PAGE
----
the byproduct carbon from the production
processes without moving it from the original
underground deposits. Nuclear-fossil
combined-cycle power plants may enable the large
scale use of renewable electricity by matching
electricity production to demand. However, these
and other options require integration of
high-temperature heat from nuclear reactors with
fossil systems. Biomass fuel cycles. The use of
biomass for production of liquid fuels and
chemicals avoids the release of greenhouse gases.
However, biomass resources are insufficient to
(1) meet liquid fuel demands and (2) provide the
energy required to process biomass into liquid
fuels and chemicals. For biomass to ultimately
meet our needs for liquid fuels and chemicals,
outside sources of heat and hydrogen are required
for the production facilities with biomass
limited to use as a feedstock to maximize
liquid-fuels production per unit
biomass. Renewable electric fuel cycles. Nuclear
energy can economically provide base-load but not
peak-load electricity. Increased use of renewable
electric systems implies variable electricity
production that does not match electric demand.
Today, peak electricity is produced using fossil
fuelsan option that may not be viable if there
are constraints on greenhouse gas emissions.
Nuclear-produced hydrogen combined with
underground hydrogen storage may create new
methods to meet peak power production such as
HIPES and NCCCs. Nuclear fuel cycles. Nuclear
energy can provide the stationary
greenhouse-neutral steam, high-temperature heat
and hydrogen for alternative biomass, fossil, and
renewable fuel cycles. However, in many cases
this will require high-temperature reactors, a
potential change in reactor safety philosophy,
and nuclear fuels that are nearly indestructible.
39
Biography Charles Forsberg
39
Dr. Charles Forsberg is a Corporate Fellow at Oak
Ridge National Laboratory, a Fellow of the
American Nuclear Society, and recipient of the
2005 Robert E. Wilson Award from the American
Institute of Chemical Engineers for outstanding
chemical engineering contributions to nuclear
energy, including his work in hydrogen production
and nuclear-renewable energy futures. He
received the American Nuclear Society special
award for innovative nuclear reactor design and
the Oak Ridge National Laboratory Engineer of the
Year Award. Dr. Forsberg earned his bachelor's
degree in chemical engineering from the
University of Minnesota and his doctorate in
Nuclear Engineering from MIT. He has been
awarded 10 patents and has published over 200
papers.
40
Example Combined Nuclear-Fossil-Renewable
Electricity Fuel CycleNuclear-Fossil Peak
Electricity
40
C. W. Forsberg, An Air-Brayton Nuclear Hydrogen
Combined-Cycle Peak- and Base-Load Electric
Plant, CD-ROM, IMECE2007-43907, 2007 ASME
International Mechanical Engineering Congress and
Exposition, Seattle, Washington, November 11-15,
2007, American Society of Mechanical Engineers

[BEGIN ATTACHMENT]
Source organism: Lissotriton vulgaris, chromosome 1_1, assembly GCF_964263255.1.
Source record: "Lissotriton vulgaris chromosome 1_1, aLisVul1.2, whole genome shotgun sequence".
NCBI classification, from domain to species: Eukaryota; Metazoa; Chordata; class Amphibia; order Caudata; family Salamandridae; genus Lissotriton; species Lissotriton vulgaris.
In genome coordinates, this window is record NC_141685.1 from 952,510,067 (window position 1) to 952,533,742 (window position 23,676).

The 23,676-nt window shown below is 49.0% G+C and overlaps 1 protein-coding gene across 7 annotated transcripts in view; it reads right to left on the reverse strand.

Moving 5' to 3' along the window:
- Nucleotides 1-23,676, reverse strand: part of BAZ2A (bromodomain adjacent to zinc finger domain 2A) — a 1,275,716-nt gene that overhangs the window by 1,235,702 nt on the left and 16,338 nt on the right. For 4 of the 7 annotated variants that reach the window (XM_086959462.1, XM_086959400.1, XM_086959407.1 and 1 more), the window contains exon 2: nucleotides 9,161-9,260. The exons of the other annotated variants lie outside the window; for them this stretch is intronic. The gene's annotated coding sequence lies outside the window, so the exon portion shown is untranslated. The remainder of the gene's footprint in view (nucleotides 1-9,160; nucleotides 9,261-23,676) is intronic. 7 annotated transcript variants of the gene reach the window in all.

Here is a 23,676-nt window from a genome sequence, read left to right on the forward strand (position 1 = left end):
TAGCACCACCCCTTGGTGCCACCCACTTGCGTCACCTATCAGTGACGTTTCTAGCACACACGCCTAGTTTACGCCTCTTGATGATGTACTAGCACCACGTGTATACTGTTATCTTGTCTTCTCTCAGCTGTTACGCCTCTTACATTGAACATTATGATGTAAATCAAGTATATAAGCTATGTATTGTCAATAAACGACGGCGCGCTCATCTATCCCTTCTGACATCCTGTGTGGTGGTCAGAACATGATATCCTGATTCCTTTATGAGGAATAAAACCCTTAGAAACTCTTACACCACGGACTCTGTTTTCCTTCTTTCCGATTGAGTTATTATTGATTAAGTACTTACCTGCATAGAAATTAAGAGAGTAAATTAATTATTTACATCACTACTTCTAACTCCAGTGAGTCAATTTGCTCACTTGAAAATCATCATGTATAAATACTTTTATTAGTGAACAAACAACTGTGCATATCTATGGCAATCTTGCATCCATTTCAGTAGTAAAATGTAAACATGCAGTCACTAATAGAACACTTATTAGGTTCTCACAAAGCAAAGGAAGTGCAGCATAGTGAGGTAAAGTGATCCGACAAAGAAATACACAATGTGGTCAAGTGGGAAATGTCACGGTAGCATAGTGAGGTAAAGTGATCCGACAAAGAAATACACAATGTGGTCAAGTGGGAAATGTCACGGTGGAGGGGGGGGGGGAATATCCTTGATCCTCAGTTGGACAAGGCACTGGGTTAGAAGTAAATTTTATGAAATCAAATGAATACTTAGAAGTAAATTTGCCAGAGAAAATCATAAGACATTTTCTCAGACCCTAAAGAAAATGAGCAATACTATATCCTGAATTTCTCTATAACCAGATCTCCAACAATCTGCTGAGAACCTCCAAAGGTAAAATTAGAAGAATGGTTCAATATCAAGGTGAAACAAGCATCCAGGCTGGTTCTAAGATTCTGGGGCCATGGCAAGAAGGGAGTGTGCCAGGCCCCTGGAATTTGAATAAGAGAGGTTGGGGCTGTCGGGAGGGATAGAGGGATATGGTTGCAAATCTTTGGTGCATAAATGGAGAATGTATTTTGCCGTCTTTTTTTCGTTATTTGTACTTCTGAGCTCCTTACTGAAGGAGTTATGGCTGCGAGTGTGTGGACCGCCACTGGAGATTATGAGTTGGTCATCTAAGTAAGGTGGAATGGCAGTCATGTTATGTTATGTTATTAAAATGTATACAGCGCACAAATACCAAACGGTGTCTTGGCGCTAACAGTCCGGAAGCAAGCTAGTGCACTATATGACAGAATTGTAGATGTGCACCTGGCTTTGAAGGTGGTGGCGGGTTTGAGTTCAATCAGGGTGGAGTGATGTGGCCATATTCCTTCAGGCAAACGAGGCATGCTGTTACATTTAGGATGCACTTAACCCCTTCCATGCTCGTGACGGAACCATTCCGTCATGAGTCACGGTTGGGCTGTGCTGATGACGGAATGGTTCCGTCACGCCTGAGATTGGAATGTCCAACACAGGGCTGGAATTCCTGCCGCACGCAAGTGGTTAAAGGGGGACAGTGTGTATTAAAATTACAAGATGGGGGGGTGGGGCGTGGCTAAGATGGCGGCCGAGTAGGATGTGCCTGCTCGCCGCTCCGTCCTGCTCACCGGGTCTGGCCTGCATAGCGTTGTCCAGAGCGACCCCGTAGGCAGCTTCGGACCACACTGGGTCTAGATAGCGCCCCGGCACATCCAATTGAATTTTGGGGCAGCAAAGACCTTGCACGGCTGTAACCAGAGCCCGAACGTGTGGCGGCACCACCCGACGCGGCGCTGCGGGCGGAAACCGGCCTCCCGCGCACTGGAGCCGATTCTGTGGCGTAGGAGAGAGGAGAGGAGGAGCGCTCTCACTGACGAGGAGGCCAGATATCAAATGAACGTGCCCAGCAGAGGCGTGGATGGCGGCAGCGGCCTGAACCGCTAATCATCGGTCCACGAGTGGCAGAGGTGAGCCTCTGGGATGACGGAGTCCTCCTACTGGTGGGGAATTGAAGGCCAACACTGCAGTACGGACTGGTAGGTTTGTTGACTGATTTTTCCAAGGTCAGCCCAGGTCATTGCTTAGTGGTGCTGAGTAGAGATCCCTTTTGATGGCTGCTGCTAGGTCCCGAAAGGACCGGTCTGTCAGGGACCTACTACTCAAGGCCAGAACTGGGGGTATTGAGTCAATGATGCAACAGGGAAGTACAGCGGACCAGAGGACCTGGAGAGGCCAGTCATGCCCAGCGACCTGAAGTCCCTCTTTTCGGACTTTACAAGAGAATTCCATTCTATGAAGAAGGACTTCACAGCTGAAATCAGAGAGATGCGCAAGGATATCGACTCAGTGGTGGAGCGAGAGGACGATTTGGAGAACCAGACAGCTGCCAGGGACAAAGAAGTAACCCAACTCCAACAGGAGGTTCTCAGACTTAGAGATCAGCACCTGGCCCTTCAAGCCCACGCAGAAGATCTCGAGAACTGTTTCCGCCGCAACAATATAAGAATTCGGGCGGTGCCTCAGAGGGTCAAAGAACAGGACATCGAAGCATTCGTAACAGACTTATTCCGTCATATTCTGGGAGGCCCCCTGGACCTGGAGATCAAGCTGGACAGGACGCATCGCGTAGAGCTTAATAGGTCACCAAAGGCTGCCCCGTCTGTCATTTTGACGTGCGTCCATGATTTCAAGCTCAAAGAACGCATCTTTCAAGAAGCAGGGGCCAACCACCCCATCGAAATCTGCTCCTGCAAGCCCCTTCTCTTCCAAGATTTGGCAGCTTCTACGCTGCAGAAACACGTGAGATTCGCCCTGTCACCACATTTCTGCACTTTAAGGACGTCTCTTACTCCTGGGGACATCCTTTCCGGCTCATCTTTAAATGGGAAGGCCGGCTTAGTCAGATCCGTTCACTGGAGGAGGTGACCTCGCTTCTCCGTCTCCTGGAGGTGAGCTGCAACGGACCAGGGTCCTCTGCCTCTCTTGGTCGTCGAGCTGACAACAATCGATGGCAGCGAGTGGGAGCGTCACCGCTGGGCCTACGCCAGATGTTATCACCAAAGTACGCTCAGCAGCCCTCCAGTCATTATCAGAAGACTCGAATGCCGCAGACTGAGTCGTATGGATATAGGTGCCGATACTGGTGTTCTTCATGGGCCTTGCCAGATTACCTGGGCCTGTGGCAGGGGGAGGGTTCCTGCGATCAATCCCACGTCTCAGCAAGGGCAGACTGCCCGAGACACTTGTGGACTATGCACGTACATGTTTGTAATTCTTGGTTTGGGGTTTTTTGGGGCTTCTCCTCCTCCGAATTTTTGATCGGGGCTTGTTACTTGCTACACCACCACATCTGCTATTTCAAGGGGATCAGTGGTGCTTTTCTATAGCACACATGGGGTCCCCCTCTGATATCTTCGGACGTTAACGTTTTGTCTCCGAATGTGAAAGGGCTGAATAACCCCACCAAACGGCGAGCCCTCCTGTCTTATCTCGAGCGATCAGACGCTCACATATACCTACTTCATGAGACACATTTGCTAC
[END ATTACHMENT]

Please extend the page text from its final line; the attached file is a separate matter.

41
41
Electricity Demand Varies with Time
  • Variable electric demand met by fossil units
    (natural gas, etc.)
  • Low fuel-storage cost
  • Relatively low fossil-to-electricity capital
    costs
  • What if greenhouse gas emission limits on fossil
    fuels?
  • A capital-intensive nuclear-renewables electric
    system has no good method to match electricity
    production with demand

07-017
42
Nuclear-Combustion Combined Cycle (NCCC)
SystemHigh-Temperature Nuclear Heat with
Natural Gas or Hydrogen
42
Two Heat Sources
07-001
43
43
Natural Gas or Hydrogen Can Be the Fuels for Peak
Electricity Production
  • Natural gas
  • Base-load electricity production uses nuclear
    heat
  • Natural gas used only for peak electricity
    production
  • Hydrogen
  • Hydrogen produced during periods of low
    electricity demand (electrolysis or other
    technology)
  • Hydrogen stored in underground storage systems
    like natural gas
  • Hydrogen used only for peak power production

07-017
44
44
An NCCC Plant has Fast Response Times
  • Key characteristics
  • Air is heated above the auto-ignition temperature
    so any air-fuel ratio is combustible (Dial-in
    power levels)
  • Compressor operates at constant speed and powered
    by nuclear heatno additional compressor inertia
    or load with increased electricity production
  • Theoretical response speed limited by
  • Valve opening speed
  • Flight time from injector to the gas turbine

07-017
45
45
An NCCC may Enable Large-Scale Nuclear-Renewable
Electricity
  • Reduce fossil greenhouse gas releases
  • Only used for peak power production
  • Match production with demand
  • Solar and some other renewables have highly
    variable power output
  • Can adjust to rapidly varying renewables output
    (full utilization)

07-017
46
Potential Requirements for Small
Dispersed-Reactor Fuel
46
47
Comparison of Traditional Nuclear Fuels and
Abuse-Resistant Fuels
47
Abuse-resistant fuel properties make such fuel
(1) expensive to recycle and (2) an excellent
waste form